Trump claimed a triumph early Wednesday even though mail-in votes were still being legally counted, including in key swing states such as Pennsylvania, a process that could take days.While the temptation to speak out in defence of the apparent breach of democratically accepted electoral norms might have been overwhelming, the Trudeau government has held its tongue.
Some analysts, who have seen the fallout of authoritarianism first-hand, say silence was the only option.”Canada and other allies need to stay quiet, except for statements supportive of an orderly democratic process,” said Michael Bociurkiw, a Canadian who spent two years in Ukraine for the Organization for Security and Co-operation in Europe following Russia’s invasion of Ukraine’s Crimea region in 2014.
“What happens in these next hours and days is being watched very carefully around the world by legitimately elected leaders, dictators and coup leaders alike.”
Bociurkiw said the silence is imperative even though Trump’s remarks strike him as “something that we might have expected to come out of the mouth of someone like Vladimir Putin, who’s a master at fomenting chaos, causing confusion.”
Stephen Pomper, senior director of policy for Washington-based International Crisis Group, said it was “reckless and wrongheaded” for Trump to prematurely declare victory but the world needs to step back and wait patiently.
“Both campaigns need to create space for all votes to be counted, as do U.S. and foreign political leaders. Foreign leaders should express their support for the democratic process and hold back on any congratulations until it has run its course.”
There’s more at stake for Canada than just giving Americans the time and space to be fully count their ballots.
Any premature declaration, especially if it appears to side with Democrat Joe Biden, could create a damaging economic backlash if Trump were to eventually prevail.
The Trudeau government learned that lesson the hard way during the lengthy, and at times bitter, renegotiation of the North American Free Trade Agreement. The Trudeau Liberals strictly enforced communication discipline that forbade any reaction to Trump’s provocative tweeting throughout the talks, including trash-talking Canadian farmers and steel producers.
When Trump imposed punitive tariffs on Canadian steel and aluminum, the government did publicly brand them as unfair to Canada. When Trudeau reiterated that point at the closing press conference of the 2018 G7 leaders’ summit he was hosting in Charlevoix, Que., Trump went ballistic on Twitter on his way out, calling Trudeau “very dishonest and weak.”
Last week, Trudeau telegraphed that neither he nor Canada’s top allies would be making any declarations about the U.S. vote until the will of the American voters had been settled. Appearing at a virtual meeting with European Commission President Ursula von der Leyen and Charles Michel, the European Union Council president, he committed Canada to working with whomever Americans elected.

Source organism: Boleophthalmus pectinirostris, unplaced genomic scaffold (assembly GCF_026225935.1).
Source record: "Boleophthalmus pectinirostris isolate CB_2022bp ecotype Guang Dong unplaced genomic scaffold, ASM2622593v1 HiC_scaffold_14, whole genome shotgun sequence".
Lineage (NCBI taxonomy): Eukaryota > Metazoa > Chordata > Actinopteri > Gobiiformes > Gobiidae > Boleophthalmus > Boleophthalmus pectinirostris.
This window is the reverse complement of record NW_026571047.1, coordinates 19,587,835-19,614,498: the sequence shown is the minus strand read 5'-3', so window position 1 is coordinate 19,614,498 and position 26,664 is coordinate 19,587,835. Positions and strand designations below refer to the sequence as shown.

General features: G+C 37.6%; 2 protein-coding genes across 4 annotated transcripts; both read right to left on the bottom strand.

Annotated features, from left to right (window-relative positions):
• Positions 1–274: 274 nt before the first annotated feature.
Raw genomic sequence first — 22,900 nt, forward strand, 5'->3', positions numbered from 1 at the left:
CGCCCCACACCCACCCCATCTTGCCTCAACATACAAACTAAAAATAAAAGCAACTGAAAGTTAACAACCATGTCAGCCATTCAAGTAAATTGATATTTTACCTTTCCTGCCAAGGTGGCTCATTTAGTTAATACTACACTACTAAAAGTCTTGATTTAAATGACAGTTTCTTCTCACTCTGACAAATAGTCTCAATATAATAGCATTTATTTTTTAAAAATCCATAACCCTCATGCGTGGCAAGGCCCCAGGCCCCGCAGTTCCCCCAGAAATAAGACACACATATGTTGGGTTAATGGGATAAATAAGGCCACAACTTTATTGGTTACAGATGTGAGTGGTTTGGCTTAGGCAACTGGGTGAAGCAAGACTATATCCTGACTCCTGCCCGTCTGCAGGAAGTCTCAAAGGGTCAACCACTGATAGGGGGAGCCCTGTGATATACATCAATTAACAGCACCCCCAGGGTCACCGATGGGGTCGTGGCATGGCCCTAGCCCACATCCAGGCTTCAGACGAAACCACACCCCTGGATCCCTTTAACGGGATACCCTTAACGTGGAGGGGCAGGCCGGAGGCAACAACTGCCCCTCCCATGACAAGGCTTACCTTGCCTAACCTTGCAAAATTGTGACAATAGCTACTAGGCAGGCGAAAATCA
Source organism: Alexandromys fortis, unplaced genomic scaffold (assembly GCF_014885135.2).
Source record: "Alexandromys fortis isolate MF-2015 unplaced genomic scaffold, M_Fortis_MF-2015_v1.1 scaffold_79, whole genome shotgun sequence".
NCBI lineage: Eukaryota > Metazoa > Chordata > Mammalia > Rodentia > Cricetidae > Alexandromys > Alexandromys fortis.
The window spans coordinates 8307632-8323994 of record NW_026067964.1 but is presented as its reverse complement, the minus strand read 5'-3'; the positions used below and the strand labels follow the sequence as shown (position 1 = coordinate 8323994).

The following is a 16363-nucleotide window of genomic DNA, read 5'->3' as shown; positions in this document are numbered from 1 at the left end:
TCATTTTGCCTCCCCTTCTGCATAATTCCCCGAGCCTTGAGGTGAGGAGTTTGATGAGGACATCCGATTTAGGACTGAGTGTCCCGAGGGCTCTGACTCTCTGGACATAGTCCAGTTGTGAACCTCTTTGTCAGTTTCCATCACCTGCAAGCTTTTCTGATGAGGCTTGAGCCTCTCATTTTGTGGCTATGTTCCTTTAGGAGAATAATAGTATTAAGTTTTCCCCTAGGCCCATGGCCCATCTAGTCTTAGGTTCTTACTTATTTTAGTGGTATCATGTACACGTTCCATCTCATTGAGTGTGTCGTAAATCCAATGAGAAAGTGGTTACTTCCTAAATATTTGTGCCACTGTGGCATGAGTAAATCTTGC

“The uncertainty means we continue to stay stoic, avoid any comment that will come back to bite us and continue to plan for every contingency,” said Colin Robertson, the vice-president of the Canadian Global Affairs Institute and a retired diplomat with extensive U.S. experience.
“The Congress will look roughly the same: a slimmer Republican Senate majority and House (with a) slightly shaved Democrat majority. This means we need to continue to work both sides of the aisle because our interests are many, and we need to be constantly reminding Americans of why we matter and why trade serves their interest as well.”
Behind the scenes, Canada and some of its Western allies are likely dreading another scenario: what if Trump picks up the phone and wants to talk before the election is settled?
It’s not a topic that the Canadian officials or any of their Western counterparts will discuss on the record.
But Bessma Momani, an international affairs specialist at the University of Waterloo, said that’s something they may have to brace for.
“A big challenge for Canada now is that Trump may want to declare victory before all votes are counted and expect allies to send in their congratulations,” she said.
That could leave Canada in a situation where “Trump will take this very personally and be punitive on trade matters.”
Regardless of how the election turns out, Americans are more divided than ever and the Canadian government’s approach must be recalibrated to reflect that, said Sarah Goldfeder, a consultant and former U.S. diplomat who served two ambassadors in Ottawa.
“This narrative that Trump was just (elected by) a lot of Americans that were, you know, stupid or mistaken, and they didn’t really mean to vote for him … that’s not actually true.”
David Jacobson, Barack Obama’s first ambassador to Canada, said Thursday his country isn’t divided based on issues, “it is divided based upon culture.”
But the fact that a record number of Americans turned out to vote shows that democracy is strong in the U.S., he said.
“The fact of the matter is in our system, we more or less get the kind of government we deserve. And we’ve got a very divided government, and I guess that’s what we deserve.”
This report by The Canadian Press was first published Nov. 5, 2020.
Like many Canadians, Victoria Purchase-Carter could barely sleep. Her husband, Roger, got out of bed to check the results at 2 a.m. She got out of bed at 3 a.m. to do the same. They were both up again at 5 a.m.